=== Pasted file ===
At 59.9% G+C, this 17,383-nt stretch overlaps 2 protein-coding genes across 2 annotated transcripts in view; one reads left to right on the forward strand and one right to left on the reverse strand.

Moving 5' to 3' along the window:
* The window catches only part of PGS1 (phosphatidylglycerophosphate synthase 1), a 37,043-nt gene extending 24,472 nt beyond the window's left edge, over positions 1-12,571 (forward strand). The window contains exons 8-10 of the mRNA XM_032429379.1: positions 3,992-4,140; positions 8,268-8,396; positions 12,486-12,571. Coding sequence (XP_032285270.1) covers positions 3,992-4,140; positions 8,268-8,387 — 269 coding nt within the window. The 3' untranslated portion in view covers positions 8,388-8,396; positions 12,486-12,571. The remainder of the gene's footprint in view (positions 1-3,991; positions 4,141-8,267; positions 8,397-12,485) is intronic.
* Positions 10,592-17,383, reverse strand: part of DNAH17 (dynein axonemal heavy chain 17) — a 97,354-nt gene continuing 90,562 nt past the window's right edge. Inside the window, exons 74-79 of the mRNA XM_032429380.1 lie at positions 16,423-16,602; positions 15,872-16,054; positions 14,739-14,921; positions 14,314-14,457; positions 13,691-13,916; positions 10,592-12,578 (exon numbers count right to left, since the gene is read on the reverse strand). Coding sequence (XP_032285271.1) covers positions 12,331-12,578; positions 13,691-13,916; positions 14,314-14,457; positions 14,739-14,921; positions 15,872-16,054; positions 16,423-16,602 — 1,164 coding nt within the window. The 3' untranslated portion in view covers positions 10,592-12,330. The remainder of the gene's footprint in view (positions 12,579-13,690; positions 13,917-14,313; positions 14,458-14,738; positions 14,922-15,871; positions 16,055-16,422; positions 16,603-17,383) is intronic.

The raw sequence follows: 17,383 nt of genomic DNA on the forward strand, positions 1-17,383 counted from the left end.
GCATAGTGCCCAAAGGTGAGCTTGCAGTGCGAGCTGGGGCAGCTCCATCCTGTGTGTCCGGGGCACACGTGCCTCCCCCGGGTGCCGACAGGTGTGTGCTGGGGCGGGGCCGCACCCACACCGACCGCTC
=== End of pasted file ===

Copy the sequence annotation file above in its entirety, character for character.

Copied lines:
At 59.9% G+C, this 17,383-nt stretch overlaps 2 protein-coding genes across 2 annotated transcripts in view; one reads left to right on the forward strand and one right to left on the reverse strand.

Moving 5' to 3' along the window:
* The window catches only part of PGS1 (phosphatidylglycerophosphate synthase 1), a 37,043-nt gene extending 24,472 nt beyond the window's left edge, over positions 1-12,571 (forward strand). The window contains exons 8-10 of the mRNA XM_032429379.1: positions 3,992-4,140; positions 8,268-8,396; positions 12,486-12,571. Coding sequence (XP_032285270.1) covers positions 3,992-4,140; positions 8,268-8,387 — 269 coding nt within the window. The 3' untranslated portion in view covers positions 8,388-8,396; positions 12,486-12,571. The remainder of the gene's footprint in view (positions 1-3,991; positions 4,141-8,267; positions 8,397-12,485) is intronic.
* Positions 10,592-17,383, reverse strand: part of DNAH17 (dynein axonemal heavy chain 17) — a 97,354-nt gene continuing 90,562 nt past the window's right edge. Inside the window, exons 74-79 of the mRNA XM_032429380.1 lie at positions 16,423-16,602; positions 15,872-16,054; positions 14,739-14,921; positions 14,314-14,457; positions 13,691-13,916; positions 10,592-12,578 (exon numbers count right to left, since the gene is read on the reverse strand). Coding sequence (XP_032285271.1) covers positions 12,331-12,578; positions 13,691-13,916; positions 14,314-14,457; positions 14,739-14,921; positions 15,872-16,054; positions 16,423-16,602 — 1,164 coding nt within the window. The 3' untranslated portion in view covers positions 10,592-12,330. The remainder of the gene's footprint in view (positions 12,579-13,690; positions 13,917-14,313; positions 14,458-14,738; positions 14,922-15,871; positions 16,055-16,422; positions 16,603-17,383) is intronic.

The raw sequence follows: 17,383 nt of genomic DNA on the forward strand, positions 1-17,383 counted from the left end.
GCATAGTGCCCAAAGGTGAGCTTGCAGTGCGAGCTGGGGCAGCTCCATCCTGTGTGTCCGGGGCACACGTGCCTCCCCCGGGTGCCGACAGGTGTGTGCTGGGGCGGGGCCGCACCCACACCGACCGCTC